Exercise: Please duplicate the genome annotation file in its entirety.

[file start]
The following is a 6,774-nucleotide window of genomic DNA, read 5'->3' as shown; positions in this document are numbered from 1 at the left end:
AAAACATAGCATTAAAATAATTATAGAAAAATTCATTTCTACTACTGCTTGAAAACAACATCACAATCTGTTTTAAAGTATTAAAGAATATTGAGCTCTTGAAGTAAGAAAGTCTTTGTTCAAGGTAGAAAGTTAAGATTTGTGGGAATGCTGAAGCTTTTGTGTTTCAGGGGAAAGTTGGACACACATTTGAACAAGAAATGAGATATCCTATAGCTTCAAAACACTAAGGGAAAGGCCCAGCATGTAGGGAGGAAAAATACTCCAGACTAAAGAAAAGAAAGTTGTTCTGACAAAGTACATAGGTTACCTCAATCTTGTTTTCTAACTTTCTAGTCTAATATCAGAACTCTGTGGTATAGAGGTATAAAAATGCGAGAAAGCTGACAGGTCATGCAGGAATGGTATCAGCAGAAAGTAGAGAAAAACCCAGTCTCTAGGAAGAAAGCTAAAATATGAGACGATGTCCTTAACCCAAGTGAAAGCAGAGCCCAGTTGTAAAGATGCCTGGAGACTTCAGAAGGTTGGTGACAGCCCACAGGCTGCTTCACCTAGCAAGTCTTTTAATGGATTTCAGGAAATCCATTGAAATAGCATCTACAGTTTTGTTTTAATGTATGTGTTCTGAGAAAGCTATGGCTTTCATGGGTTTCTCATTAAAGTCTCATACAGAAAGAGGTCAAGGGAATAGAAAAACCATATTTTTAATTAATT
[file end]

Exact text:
The following is a 6,774-nucleotide window of genomic DNA, read 5'->3' as shown; positions in this document are numbered from 1 at the left end:
AAAACATAGCATTAAAATAATTATAGAAAAATTCATTTCTACTACTGCTTGAAAACAACATCACAATCTGTTTTAAAGTATTAAAGAATATTGAGCTCTTGAAGTAAGAAAGTCTTTGTTCAAGGTAGAAAGTTAAGATTTGTGGGAATGCTGAAGCTTTTGTGTTTCAGGGGAAAGTTGGACACACATTTGAACAAGAAATGAGATATCCTATAGCTTCAAAACACTAAGGGAAAGGCCCAGCATGTAGGGAGGAAAAATACTCCAGACTAAAGAAAAGAAAGTTGTTCTGACAAAGTACATAGGTTACCTCAATCTTGTTTTCTAACTTTCTAGTCTAATATCAGAACTCTGTGGTATAGAGGTATAAAAATGCGAGAAAGCTGACAGGTCATGCAGGAATGGTATCAGCAGAAAGTAGAGAAAAACCCAGTCTCTAGGAAGAAAGCTAAAATATGAGACGATGTCCTTAACCCAAGTGAAAGCAGAGCCCAGTTGTAAAGATGCCTGGAGACTTCAGAAGGTTGGTGACAGCCCACAGGCTGCTTCACCTAGCAAGTCTTTTAATGGATTTCAGGAAATCCATTGAAATAGCATCTACAGTTTTGTTTTAATGTATGTGTTCTGAGAAAGCTATGGCTTTCATGGGTTTCTCATTAAAGTCTCATACAGAAAGAGGTCAAGGGAATAGAAAAACCATATTTTTAATTAATT